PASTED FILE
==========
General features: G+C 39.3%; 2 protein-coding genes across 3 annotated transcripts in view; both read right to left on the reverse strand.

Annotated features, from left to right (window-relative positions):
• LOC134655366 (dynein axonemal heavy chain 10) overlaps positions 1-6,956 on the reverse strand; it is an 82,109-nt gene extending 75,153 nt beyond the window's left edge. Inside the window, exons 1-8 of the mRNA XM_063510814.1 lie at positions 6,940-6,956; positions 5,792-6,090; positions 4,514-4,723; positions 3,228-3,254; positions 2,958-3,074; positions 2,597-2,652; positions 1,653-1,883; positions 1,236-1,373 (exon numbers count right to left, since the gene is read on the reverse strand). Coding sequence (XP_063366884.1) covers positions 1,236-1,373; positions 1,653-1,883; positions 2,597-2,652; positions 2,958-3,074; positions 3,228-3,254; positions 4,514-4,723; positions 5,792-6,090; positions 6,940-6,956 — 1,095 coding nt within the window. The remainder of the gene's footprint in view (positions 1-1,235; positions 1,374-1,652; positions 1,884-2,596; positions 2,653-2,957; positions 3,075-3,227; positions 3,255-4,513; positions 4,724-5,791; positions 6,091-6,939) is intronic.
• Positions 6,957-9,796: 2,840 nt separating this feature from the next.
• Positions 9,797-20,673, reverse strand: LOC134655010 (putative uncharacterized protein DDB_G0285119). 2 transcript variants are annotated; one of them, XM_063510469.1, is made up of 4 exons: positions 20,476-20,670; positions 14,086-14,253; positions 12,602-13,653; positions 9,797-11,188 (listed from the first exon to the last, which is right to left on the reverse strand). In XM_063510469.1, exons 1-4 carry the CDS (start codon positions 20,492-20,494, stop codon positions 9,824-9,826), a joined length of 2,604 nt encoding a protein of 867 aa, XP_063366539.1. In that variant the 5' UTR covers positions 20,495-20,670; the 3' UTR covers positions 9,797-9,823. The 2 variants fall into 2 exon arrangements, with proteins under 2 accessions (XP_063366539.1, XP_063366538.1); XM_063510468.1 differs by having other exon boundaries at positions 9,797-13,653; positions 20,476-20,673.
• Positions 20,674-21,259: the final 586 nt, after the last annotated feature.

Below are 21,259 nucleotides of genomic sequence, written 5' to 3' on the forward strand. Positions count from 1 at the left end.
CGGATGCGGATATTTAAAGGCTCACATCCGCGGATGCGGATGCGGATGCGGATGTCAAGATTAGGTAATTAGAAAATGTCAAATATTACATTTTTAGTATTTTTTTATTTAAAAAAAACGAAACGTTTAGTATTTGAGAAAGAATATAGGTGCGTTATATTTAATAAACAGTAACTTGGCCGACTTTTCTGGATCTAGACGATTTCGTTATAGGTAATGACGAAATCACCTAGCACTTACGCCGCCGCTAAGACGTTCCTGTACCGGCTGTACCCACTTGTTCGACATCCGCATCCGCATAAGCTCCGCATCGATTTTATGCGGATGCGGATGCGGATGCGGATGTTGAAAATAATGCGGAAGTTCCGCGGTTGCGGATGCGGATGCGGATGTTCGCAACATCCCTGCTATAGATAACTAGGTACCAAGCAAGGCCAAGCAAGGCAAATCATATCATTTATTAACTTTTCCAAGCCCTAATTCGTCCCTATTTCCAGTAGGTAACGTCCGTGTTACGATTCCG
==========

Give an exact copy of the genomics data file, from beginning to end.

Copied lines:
General features: G+C 39.3%; 2 protein-coding genes across 3 annotated transcripts in view; both read right to left on the reverse strand.

Annotated features, from left to right (window-relative positions):
• LOC134655366 (dynein axonemal heavy chain 10) overlaps positions 1-6,956 on the reverse strand; it is an 82,109-nt gene extending 75,153 nt beyond the window's left edge. Inside the window, exons 1-8 of the mRNA XM_063510814.1 lie at positions 6,940-6,956; positions 5,792-6,090; positions 4,514-4,723; positions 3,228-3,254; positions 2,958-3,074; positions 2,597-2,652; positions 1,653-1,883; positions 1,236-1,373 (exon numbers count right to left, since the gene is read on the reverse strand). Coding sequence (XP_063366884.1) covers positions 1,236-1,373; positions 1,653-1,883; positions 2,597-2,652; positions 2,958-3,074; positions 3,228-3,254; positions 4,514-4,723; positions 5,792-6,090; positions 6,940-6,956 — 1,095 coding nt within the window. The remainder of the gene's footprint in view (positions 1-1,235; positions 1,374-1,652; positions 1,884-2,596; positions 2,653-2,957; positions 3,075-3,227; positions 3,255-4,513; positions 4,724-5,791; positions 6,091-6,939) is intronic.
• Positions 6,957-9,796: 2,840 nt separating this feature from the next.
• Positions 9,797-20,673, reverse strand: LOC134655010 (putative uncharacterized protein DDB_G0285119). 2 transcript variants are annotated; one of them, XM_063510469.1, is made up of 4 exons: positions 20,476-20,670; positions 14,086-14,253; positions 12,602-13,653; positions 9,797-11,188 (listed from the first exon to the last, which is right to left on the reverse strand). In XM_063510469.1, exons 1-4 carry the CDS (start codon positions 20,492-20,494, stop codon positions 9,824-9,826), a joined length of 2,604 nt encoding a protein of 867 aa, XP_063366539.1. In that variant the 5' UTR covers positions 20,495-20,670; the 3' UTR covers positions 9,797-9,823. The 2 variants fall into 2 exon arrangements, with proteins under 2 accessions (XP_063366539.1, XP_063366538.1); XM_063510468.1 differs by having other exon boundaries at positions 9,797-13,653; positions 20,476-20,673.
• Positions 20,674-21,259: the final 586 nt, after the last annotated feature.

Below are 21,259 nucleotides of genomic sequence, written 5' to 3' on the forward strand. Positions count from 1 at the left end.
CGGATGCGGATATTTAAAGGCTCACATCCGCGGATGCGGATGCGGATGCGGATGTCAAGATTAGGTAATTAGAAAATGTCAAATATTACATTTTTAGTATTTTTTTATTTAAAAAAAACGAAACGTTTAGTATTTGAGAAAGAATATAGGTGCGTTATATTTAATAAACAGTAACTTGGCCGACTTTTCTGGATCTAGACGATTTCGTTATAGGTAATGACGAAATCACCTAGCACTTACGCCGCCGCTAAGACGTTCCTGTACCGGCTGTACCCACTTGTTCGACATCCGCATCCGCATAAGCTCCGCATCGATTTTATGCGGATGCGGATGCGGATGCGGATGTTGAAAATAATGCGGAAGTTCCGCGGTTGCGGATGCGGATGCGGATGTTCGCAACATCCCTGCTATAGATAACTAGGTACCAAGCAAGGCCAAGCAAGGCAAATCATATCATTTATTAACTTTTCCAAGCCCTAATTCGTCCCTATTTCCAGTAGGTAACGTCCGTGTTACGATTCCG